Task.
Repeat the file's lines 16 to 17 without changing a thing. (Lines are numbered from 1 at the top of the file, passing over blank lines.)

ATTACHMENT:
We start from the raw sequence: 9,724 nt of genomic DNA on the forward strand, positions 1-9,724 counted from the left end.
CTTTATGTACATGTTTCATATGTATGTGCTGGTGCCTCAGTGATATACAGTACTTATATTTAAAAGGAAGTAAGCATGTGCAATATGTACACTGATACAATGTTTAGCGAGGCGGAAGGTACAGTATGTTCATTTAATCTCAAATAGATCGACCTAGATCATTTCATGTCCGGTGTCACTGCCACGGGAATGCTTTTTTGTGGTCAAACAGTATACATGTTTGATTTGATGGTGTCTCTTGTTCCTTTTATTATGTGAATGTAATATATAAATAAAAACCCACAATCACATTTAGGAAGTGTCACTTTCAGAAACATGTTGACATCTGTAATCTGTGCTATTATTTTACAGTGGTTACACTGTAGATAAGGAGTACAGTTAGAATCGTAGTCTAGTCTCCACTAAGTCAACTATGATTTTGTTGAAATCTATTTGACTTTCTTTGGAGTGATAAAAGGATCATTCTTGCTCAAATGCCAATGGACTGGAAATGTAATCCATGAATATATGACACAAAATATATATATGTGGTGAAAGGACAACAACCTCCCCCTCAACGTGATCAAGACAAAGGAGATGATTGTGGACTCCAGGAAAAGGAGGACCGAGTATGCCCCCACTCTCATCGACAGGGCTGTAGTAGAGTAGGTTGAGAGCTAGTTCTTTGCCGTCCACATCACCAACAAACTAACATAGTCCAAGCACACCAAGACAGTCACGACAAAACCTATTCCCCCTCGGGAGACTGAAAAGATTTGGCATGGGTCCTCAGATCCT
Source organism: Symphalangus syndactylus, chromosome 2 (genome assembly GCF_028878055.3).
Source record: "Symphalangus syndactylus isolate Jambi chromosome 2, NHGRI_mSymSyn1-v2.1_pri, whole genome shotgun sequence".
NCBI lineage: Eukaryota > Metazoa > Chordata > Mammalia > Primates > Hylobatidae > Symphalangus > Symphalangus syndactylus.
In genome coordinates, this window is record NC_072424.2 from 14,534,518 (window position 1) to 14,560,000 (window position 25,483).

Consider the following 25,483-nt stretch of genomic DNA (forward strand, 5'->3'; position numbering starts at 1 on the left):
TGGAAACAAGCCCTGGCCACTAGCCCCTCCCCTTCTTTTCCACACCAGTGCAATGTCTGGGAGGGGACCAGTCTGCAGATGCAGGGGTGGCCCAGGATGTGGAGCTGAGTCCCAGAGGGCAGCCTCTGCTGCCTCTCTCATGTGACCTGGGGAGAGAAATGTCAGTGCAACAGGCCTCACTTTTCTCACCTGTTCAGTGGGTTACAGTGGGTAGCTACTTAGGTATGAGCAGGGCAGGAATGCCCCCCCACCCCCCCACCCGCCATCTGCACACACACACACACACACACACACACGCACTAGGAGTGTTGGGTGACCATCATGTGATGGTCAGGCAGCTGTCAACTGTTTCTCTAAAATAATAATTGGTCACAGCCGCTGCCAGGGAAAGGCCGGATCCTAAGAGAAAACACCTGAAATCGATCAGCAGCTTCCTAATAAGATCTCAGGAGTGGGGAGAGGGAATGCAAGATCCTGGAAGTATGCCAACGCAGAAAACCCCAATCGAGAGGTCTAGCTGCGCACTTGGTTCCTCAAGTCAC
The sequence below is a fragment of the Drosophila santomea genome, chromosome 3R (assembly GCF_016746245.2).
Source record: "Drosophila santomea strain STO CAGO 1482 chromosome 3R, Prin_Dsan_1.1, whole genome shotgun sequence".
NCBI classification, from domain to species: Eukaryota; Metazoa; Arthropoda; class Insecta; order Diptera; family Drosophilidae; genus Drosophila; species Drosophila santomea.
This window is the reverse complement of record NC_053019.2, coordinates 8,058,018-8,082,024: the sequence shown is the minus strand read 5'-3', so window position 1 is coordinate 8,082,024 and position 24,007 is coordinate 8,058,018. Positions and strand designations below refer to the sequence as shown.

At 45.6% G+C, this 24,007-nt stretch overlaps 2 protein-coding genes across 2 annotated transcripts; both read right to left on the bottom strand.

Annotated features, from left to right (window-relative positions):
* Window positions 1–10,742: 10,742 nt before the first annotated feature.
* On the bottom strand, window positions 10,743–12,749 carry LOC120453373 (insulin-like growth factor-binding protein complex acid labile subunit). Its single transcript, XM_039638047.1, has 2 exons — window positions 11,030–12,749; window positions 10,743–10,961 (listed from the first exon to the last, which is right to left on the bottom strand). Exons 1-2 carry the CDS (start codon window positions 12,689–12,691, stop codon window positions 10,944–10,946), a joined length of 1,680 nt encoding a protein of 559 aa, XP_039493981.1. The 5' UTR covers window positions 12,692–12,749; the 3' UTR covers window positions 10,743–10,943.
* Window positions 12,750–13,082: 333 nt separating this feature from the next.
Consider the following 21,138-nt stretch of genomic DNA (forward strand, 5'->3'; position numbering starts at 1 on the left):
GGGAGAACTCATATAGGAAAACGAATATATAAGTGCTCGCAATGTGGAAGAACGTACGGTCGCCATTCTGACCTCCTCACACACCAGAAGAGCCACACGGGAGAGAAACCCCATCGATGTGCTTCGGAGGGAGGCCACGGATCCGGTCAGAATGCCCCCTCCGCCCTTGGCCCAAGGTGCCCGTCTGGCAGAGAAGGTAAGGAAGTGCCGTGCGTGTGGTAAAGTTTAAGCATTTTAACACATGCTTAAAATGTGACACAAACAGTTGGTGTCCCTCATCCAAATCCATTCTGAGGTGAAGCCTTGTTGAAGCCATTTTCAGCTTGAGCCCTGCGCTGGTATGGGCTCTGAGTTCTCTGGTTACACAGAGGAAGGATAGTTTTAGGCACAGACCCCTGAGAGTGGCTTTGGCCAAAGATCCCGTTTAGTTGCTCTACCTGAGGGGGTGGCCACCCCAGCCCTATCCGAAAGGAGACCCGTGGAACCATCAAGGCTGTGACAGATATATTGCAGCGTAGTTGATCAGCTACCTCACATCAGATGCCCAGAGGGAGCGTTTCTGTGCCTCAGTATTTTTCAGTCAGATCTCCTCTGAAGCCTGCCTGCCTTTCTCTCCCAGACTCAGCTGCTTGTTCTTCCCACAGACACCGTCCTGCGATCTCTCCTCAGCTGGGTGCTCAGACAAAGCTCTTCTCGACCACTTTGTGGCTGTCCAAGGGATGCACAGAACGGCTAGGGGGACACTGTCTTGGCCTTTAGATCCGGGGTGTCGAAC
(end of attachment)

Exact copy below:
* On the bottom strand, window positions 10,743–12,749 carry LOC120453373 (insulin-like growth factor-binding protein complex acid labile subunit). Its single transcript, XM_039638047.1, has 2 exons — window positions 11,030–12,749; window positions 10,743–10,961 (listed from the first exon to the last, which is right to left on the bottom strand). Exons 1-2 carry the CDS (start codon window positions 12,689–12,691, stop codon window positions 10,944–10,946), a joined length of 1,680 nt encoding a protein of 559 aa, XP_039493981.1. The 5' UTR covers window positions 12,692–12,749; the 3' UTR covers window positions 10,743–10,943.
* Window positions 12,750–13,082: 333 nt separating this feature from the next.